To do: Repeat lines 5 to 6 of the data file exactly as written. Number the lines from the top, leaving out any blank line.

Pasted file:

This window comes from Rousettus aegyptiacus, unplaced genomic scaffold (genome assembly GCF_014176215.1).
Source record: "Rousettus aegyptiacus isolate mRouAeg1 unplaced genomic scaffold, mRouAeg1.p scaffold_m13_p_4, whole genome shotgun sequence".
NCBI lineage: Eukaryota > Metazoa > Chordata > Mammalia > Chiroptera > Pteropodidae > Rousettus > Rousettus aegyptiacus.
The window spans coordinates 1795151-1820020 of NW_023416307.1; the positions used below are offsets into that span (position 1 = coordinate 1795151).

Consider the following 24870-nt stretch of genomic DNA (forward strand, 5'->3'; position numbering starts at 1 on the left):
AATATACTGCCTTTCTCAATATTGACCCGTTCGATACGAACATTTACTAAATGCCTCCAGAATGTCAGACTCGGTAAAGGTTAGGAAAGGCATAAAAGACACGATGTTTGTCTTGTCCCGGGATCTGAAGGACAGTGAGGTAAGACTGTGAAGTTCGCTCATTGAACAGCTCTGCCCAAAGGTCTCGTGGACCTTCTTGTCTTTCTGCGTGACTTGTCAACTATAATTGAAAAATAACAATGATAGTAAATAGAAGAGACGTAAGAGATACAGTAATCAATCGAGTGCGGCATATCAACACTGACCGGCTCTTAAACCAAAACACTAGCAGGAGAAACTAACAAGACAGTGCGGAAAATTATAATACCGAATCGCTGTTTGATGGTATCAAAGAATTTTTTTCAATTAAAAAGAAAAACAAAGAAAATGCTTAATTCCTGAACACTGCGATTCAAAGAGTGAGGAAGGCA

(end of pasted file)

Consider the following 24870-nt stretch of genomic DNA (forward strand, 5'->3'; position numbering starts at 1 on the left):
AATATACTGCCTTTCTCAATATTGACCCGTTCGATACGAACATTTACTAAATGCCTCCAGAATGTCAGACTCGGTAAAGGTTAGGAAAGGCATAAAAGACACGATGTTTGTCTTGTCCCGGGATCTGAAGGACAGTGAGGTAAGACTGTGAAGTTCGCTCATTGAACAGCTCTGCCCAAAGGTCTCGTGGACCTTCTTGTCTTTCTGCGTGACTTGTCAACTATAATTGAAAAATAACAATGATAGTAAATAGAAGAGACGTAAGAGATACAGTAATCAATCGAGTGCGGCATATCAACACTGACCGGCTCTTAAACCAAAACACTAGCAGGAGAAACTAACAAGACAGTGCGGAAAATTATAATACCGAATCGCTGTTTGATGGTATCAAAGAATTTTTTTCAATTAAAAAGAAAAACAAAGAAAATGCTTAATTCCTGAACACTGCGATTCAAAGAGTGAGGAAGGCA